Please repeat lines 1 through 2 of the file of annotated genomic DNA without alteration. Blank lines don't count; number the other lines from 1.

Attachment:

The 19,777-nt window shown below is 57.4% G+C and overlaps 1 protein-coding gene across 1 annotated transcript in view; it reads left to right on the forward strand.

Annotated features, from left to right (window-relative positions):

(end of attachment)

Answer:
The 19,777-nt window shown below is 57.4% G+C and overlaps 1 protein-coding gene across 1 annotated transcript in view; it reads left to right on the forward strand.

Annotated features, from left to right (window-relative positions):